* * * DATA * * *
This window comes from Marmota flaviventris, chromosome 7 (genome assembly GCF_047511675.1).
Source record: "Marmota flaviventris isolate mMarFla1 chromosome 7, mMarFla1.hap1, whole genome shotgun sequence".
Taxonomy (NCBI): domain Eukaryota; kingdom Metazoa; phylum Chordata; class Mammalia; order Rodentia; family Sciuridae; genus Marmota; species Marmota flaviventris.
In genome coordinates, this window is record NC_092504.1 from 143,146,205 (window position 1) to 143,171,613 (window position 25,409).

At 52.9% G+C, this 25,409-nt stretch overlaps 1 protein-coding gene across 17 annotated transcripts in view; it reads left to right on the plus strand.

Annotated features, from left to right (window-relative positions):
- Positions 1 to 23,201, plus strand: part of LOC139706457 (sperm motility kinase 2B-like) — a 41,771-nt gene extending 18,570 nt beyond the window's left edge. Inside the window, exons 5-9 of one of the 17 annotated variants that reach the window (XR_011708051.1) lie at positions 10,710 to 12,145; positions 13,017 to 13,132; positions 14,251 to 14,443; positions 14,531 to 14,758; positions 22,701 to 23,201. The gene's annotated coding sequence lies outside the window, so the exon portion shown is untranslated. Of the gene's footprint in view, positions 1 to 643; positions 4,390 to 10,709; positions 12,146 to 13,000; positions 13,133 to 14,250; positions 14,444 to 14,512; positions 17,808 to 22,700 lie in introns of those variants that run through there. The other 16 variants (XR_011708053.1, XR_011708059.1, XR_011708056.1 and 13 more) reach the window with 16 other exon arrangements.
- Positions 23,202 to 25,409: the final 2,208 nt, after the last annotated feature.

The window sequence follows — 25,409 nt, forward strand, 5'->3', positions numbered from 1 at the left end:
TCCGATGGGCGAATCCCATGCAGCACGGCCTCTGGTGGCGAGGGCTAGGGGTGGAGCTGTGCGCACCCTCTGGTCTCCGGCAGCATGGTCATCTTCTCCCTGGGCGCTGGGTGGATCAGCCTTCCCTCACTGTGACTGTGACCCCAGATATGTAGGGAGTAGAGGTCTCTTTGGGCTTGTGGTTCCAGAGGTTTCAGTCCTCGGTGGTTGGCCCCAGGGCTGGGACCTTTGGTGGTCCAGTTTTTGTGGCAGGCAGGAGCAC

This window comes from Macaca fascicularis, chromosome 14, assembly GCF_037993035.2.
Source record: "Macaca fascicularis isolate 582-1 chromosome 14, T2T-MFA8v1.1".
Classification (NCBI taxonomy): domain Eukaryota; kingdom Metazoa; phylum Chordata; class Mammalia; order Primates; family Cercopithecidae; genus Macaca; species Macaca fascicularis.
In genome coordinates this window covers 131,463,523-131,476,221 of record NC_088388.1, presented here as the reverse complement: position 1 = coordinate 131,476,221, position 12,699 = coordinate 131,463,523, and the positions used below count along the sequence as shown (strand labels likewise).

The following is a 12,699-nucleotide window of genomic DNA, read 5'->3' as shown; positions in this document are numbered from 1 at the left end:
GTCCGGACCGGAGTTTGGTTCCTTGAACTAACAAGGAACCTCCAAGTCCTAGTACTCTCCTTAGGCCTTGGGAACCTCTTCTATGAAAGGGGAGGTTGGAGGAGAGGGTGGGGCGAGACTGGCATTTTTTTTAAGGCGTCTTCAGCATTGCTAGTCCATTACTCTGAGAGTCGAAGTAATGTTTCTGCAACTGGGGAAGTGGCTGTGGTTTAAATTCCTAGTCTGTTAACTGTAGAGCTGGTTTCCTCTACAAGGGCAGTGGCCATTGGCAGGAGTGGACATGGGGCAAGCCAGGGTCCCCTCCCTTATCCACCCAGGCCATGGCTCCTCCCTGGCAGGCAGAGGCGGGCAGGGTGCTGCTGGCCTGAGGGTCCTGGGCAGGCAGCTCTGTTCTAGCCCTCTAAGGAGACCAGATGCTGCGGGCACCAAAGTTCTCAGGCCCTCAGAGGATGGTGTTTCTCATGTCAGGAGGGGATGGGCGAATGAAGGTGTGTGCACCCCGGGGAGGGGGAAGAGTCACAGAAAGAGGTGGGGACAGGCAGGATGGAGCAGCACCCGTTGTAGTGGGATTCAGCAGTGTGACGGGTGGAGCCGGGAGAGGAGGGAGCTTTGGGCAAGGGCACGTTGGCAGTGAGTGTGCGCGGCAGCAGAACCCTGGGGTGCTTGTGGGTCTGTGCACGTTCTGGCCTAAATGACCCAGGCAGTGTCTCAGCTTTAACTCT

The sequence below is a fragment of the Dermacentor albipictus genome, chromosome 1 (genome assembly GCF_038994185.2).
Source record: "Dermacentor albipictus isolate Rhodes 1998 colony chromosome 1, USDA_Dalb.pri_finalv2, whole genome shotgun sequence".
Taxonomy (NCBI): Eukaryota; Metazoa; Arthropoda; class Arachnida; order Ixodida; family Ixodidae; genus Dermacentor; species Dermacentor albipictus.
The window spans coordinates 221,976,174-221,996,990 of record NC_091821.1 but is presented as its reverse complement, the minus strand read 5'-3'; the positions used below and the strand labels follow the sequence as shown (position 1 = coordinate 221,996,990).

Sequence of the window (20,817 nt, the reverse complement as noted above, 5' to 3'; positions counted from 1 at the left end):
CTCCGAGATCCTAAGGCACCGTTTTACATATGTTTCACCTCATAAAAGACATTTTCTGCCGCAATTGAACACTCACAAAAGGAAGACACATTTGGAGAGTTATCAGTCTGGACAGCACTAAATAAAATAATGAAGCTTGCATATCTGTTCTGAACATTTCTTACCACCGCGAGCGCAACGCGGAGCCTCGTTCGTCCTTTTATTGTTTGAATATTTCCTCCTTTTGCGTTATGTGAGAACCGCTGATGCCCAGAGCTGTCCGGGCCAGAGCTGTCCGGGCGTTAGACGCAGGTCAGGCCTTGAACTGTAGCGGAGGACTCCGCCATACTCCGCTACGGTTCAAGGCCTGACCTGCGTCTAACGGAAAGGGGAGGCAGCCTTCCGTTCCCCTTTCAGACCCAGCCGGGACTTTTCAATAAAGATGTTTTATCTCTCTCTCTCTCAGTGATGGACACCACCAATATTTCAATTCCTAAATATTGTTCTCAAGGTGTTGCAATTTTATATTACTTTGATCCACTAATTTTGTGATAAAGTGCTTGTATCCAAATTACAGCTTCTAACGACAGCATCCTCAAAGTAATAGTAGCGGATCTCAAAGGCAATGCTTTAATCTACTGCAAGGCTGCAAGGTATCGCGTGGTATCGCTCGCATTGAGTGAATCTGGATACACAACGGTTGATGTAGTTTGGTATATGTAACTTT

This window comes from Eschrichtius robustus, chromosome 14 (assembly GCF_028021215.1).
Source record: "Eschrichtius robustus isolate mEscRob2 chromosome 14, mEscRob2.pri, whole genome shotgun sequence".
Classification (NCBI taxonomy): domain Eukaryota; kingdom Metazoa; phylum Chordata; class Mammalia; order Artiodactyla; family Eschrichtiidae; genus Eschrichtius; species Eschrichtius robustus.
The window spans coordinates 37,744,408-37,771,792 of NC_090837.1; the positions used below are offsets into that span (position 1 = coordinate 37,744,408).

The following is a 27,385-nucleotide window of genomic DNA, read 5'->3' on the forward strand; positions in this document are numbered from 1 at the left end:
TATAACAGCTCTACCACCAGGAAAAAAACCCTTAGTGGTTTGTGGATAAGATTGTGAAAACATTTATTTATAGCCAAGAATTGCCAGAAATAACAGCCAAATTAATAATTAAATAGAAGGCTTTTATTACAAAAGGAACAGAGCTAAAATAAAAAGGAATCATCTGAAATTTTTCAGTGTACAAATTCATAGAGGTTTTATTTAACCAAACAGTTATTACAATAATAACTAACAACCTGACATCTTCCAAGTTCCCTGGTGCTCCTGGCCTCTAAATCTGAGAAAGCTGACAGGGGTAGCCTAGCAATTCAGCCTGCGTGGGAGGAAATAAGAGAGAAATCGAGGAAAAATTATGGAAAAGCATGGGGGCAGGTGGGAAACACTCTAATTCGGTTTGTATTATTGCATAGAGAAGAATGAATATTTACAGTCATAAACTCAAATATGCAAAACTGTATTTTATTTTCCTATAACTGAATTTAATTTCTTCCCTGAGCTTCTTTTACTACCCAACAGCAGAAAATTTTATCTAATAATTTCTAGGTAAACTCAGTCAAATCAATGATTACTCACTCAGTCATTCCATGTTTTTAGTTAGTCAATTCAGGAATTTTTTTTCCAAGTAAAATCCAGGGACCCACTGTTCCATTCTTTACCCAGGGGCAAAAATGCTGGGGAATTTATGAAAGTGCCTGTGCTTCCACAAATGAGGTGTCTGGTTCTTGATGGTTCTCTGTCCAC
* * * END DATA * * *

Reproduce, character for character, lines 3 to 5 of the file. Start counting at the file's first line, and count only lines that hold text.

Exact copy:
Taxonomy (NCBI): domain Eukaryota; kingdom Metazoa; phylum Chordata; class Mammalia; order Rodentia; family Sciuridae; genus Marmota; species Marmota flaviventris.
In genome coordinates, this window is record NC_092504.1 from 143,146,205 (window position 1) to 143,171,613 (window position 25,409).

At 52.9% G+C, this 25,409-nt stretch overlaps 1 protein-coding gene across 17 annotated transcripts in view; it reads left to right on the plus strand.